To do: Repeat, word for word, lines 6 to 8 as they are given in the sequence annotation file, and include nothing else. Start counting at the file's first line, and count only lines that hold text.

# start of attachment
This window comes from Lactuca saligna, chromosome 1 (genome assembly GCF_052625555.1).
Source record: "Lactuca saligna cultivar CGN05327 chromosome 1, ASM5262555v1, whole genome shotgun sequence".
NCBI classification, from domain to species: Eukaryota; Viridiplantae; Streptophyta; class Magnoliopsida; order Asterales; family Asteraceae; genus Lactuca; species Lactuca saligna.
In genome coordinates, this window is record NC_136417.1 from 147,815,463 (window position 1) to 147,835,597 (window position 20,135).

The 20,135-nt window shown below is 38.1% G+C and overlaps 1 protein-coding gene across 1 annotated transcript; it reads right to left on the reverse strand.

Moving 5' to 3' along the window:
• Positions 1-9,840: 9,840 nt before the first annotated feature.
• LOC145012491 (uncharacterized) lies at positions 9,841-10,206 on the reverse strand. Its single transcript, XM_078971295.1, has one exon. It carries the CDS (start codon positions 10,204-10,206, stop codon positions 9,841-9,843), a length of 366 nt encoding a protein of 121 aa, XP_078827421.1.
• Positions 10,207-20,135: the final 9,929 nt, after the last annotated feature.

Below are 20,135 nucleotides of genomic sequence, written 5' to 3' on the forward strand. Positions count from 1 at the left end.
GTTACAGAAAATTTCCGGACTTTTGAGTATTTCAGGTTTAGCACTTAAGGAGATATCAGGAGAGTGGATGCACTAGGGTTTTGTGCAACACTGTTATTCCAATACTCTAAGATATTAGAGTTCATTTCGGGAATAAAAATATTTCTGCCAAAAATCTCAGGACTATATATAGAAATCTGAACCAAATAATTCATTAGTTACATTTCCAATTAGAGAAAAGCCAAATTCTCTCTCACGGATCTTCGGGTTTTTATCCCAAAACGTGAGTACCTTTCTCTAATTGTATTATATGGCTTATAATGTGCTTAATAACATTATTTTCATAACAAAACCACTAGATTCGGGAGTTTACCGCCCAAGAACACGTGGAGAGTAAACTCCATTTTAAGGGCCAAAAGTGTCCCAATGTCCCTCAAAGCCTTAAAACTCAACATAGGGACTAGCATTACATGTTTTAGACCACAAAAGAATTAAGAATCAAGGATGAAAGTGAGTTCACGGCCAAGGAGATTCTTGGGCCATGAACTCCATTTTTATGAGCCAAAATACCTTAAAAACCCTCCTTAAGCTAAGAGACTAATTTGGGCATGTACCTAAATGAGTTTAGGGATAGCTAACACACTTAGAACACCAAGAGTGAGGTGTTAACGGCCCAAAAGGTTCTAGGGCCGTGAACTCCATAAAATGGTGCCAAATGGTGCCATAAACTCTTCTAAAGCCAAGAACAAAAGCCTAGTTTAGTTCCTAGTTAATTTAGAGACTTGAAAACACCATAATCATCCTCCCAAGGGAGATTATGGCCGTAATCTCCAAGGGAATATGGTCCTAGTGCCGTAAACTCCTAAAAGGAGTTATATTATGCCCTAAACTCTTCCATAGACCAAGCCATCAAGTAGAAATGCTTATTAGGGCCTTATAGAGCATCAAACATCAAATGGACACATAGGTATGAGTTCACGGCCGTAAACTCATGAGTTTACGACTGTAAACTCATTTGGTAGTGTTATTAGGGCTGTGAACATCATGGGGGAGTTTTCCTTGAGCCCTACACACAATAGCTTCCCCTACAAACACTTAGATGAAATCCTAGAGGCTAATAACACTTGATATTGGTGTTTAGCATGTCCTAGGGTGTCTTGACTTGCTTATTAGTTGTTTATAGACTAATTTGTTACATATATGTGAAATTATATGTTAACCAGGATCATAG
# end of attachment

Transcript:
Moving 5' to 3' along the window:
• Positions 1-9,840: 9,840 nt before the first annotated feature.
• LOC145012491 (uncharacterized) lies at positions 9,841-10,206 on the reverse strand. Its single transcript, XM_078971295.1, has one exon. It carries the CDS (start codon positions 10,204-10,206, stop codon positions 9,841-9,843), a length of 366 nt encoding a protein of 121 aa, XP_078827421.1.